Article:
The actions of the world’s largest health agencies regarding the issue of acrylamide are focused on influencing the industry by encouraging food manufacturers to seek methods that limit the amount of acrylamide in food, which has been achieved even in the case of crisps or French fries (though not in the case of coffee). FDA suggests that if you want to cut down on acrylamide in your diet, you should focus on eliminating products that are not commonly considered heathy in many other respects – another packet of crisps or a large portion of extra French fries, with the content of saturated acids, trans acids and large quantities of sodium that are much more harmful to your health. In any recommendations there is not a word to suggest limiting coffee intake 🙂

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Many click-bait texts, however, describe the highest concentrations of acrylamide in instant coffee instead of coffee brew, as it is easily shocking and misleading. You can easily find a text saying that acrylamide “precipitates from coffee beans”, as if it was an ingredient of green beans. Do not be fooled by texts with indecipherable headers and if you want to learn more about acrylamide in coffee, take a look at the following sources, where WHO/FAO, FDA, several universities and the Polish Institute of Food and Nutrition provide a bit smarter analysis of that issue.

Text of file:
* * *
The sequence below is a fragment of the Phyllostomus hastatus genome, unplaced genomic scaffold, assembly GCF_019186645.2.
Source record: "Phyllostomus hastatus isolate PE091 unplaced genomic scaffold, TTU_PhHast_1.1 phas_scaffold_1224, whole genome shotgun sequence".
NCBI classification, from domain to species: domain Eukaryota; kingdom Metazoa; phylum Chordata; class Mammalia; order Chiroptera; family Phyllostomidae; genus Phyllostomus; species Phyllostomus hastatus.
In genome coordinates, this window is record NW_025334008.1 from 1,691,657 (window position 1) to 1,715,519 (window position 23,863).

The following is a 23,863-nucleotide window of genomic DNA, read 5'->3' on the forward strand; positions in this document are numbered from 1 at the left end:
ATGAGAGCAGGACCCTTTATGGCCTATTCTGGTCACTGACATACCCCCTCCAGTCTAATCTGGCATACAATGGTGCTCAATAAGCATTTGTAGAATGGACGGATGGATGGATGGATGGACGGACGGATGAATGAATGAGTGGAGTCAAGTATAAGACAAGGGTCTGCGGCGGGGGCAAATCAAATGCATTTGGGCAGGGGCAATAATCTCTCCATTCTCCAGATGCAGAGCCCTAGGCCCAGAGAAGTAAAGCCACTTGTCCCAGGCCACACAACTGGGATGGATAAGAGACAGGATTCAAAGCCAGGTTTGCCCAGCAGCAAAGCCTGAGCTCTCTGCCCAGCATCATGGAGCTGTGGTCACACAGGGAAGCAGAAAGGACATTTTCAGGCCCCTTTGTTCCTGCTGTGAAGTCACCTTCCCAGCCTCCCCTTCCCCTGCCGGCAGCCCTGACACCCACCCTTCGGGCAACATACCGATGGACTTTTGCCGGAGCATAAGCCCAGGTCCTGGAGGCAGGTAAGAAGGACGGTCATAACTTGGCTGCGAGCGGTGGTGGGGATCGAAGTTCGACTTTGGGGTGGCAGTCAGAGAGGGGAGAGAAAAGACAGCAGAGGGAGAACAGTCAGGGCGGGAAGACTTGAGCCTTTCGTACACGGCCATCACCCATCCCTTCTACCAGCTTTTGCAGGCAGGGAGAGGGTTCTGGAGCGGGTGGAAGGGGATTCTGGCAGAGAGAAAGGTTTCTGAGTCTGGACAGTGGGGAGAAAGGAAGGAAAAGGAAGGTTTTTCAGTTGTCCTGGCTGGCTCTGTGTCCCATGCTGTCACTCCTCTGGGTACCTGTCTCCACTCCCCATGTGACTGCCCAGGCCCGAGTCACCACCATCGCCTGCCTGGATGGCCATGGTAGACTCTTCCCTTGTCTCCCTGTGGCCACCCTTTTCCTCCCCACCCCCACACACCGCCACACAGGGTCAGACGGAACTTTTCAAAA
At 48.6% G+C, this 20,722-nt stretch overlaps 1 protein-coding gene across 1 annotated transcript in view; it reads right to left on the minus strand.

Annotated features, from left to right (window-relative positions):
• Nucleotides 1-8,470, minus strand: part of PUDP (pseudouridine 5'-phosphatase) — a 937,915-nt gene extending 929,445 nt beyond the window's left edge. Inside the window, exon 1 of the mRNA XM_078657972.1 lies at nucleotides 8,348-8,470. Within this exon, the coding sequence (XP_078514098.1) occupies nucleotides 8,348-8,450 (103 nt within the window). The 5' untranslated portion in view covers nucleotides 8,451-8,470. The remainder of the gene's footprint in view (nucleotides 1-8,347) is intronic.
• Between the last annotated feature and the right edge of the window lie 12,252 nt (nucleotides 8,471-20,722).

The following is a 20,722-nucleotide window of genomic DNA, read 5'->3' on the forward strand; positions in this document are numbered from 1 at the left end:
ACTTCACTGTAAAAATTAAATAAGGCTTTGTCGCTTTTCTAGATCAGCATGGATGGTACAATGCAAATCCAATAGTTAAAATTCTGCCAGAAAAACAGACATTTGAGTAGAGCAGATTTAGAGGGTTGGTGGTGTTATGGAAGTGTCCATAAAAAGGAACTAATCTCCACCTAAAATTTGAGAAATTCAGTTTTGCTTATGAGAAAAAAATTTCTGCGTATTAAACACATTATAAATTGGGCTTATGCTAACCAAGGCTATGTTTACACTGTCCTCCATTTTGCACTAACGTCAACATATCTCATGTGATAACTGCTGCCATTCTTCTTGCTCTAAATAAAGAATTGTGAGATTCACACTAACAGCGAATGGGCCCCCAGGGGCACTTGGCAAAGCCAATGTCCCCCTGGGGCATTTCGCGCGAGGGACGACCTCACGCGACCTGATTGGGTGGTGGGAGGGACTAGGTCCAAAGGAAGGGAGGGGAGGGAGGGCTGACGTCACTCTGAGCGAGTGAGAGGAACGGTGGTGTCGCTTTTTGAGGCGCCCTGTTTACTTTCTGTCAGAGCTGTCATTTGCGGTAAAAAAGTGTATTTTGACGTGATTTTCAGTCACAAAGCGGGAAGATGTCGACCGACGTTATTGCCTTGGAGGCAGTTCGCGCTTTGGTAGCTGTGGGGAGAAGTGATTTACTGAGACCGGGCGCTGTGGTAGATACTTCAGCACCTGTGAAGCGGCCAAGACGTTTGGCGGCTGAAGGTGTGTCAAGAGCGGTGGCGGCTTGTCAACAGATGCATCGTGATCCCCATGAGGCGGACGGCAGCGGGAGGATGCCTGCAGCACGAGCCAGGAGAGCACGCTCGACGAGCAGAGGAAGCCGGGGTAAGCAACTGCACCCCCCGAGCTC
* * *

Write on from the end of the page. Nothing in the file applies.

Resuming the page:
Sources:

U.S. Department of Health and Human Services, Food and Drug Administration, Guidance for Industry Acrylamide in Foods,  March 2016
Seventy-second meeting of the Joint FAO/ WHO Expert Committee on Food Additives (JECFA), EVALUATION OF CERTAIN FOOD CONTAMINANT, 2011
Sixty-fourth report of the Joint FAO/WHO Expert Committee on Food Additives, EVALUATION OF CERTAIN FOOD CONTAMINANT, 2006
Katedra Biofizyki Skażeń Środowiska, Wydział Biologii i Ochrony Środowiska, Uniwersytet Łódzki, Bożena Bukowska i inni, TOKSYCZNOŚĆ AKRYLAMIDU I JEGO METABOLITU – GLICYDAMIDU, 2013
Instytut Żywności i Żywienia, Akryloamid w żywności – czy jest się czego obawiać?, January 2018
U.S.Food and Drug Administration, You Can Help Cut Acrylamide in Your Diet, March 2016
U.S. Food and Drug Administration, Survey Data on Acrylamide in Food: Individual Food Products